Hospitals run emergency epidemic drills in Netflix series Pandemic: How to Control an Outbreak.
You give me fever
Scott Garceau (The Philippine Star) - March 15, 2020 - 12:00am

MANILA, Philippines — If you’re perusing Netflix to find things to take your mind off the COVID-19 outbreak, better to steer clear of Pandemic: How to Prevent an Outbreak, a six-part docuseries that looks at how challenging it is to stop a new strain of influenza from emerging like the one that killed hundreds of millions globally in 1918 (“It’s not a question of if,” warns more than one doctor, “but when”). But if you want some assurance that scientists around the world are diligently working on the problem, this might be for you. Set against the 2009 H1N1 swine flu outbreak that killed about 570,000 people, and the 2014 Ebola virus that killed fewer but scared billions, it shows how scientists bravely try to stay one step ahead of rapidly mutating diseases. Ebola may have a scary image, but it’s really influenza that kills the most people and spreads much more rapidly — and that’s the very thing that’s currently sweeping our planet. (To compare, Ebola infected about 50 million; H1N1 struck over a billion people worldwide.)

Pandemic doesn’t predict COVID-19 specifically, but the challenges sound eerily familiar: how to prepare hospitals for what could easily overwhelm resources with epidemic cases; how to win over the US public for mass flu vaccinations in a time when many anti-vaxxers are challenging the government’s right to dole out preventive shots during flu season; and ultimately, how to come up with a one-shot-fits-all cure for influenza. That’s something the scientists in this series are racing to develop. The show hits the ground with doctors in India, researchers testing chickens for new strains in Vietnam, and health workers in Oklahoma trying to cope with case spikes during flu season. There’s some irony in the sight of American anti-vaxxers rejecting mandatory measles shots for their kids, while Honduran immigrants at the Texas border are more than grateful to get free inoculation for their families.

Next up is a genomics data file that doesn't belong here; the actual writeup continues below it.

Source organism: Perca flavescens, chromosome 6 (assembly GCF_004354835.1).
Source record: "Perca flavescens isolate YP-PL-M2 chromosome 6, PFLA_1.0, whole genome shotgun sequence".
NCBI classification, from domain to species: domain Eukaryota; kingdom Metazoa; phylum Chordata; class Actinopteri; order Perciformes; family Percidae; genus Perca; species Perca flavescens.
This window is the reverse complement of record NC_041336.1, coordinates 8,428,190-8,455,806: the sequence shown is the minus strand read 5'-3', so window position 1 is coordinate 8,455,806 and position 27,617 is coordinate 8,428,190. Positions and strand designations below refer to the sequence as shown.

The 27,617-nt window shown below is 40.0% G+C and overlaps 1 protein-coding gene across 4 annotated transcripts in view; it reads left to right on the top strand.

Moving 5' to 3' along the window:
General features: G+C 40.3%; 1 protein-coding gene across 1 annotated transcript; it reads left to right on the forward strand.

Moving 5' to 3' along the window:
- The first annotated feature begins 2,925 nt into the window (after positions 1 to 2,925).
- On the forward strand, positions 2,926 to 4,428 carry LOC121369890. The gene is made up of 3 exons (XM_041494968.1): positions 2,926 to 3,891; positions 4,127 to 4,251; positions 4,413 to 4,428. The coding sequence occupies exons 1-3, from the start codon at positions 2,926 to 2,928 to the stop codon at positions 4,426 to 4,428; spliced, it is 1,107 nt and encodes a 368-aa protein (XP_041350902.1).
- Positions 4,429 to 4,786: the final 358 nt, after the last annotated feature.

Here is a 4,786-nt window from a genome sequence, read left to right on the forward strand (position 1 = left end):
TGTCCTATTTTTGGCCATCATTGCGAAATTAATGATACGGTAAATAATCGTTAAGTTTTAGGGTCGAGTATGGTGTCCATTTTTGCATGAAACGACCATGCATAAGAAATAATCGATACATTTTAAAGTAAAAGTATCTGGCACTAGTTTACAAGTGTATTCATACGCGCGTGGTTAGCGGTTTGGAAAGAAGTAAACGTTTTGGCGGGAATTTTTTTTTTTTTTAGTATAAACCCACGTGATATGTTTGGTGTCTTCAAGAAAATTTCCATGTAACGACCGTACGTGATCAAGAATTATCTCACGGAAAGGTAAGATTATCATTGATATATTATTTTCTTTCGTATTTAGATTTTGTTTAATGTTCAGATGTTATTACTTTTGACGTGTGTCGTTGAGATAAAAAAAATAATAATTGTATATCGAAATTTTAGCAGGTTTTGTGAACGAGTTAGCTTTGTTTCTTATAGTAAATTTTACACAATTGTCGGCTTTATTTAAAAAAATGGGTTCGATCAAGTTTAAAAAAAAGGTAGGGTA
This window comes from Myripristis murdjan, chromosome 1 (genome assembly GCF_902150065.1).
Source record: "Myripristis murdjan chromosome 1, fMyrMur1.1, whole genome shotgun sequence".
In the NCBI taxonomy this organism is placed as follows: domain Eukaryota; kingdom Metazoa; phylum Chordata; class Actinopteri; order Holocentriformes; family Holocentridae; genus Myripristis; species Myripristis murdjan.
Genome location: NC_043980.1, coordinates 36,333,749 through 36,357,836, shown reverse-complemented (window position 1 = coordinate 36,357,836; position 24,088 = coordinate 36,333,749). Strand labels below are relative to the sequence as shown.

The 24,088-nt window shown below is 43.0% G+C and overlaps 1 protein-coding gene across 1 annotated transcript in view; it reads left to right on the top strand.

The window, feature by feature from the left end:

We don’t know if, at airtime of Pandemic, they’ve come any closer to hitting on a cure for the latest bug causing mass panic and apocalyptic fear. But it’s oddly comforting to know that science is there to combat some of our worst irrational impulses. Think of it as the glass-half-full version of Contagion.

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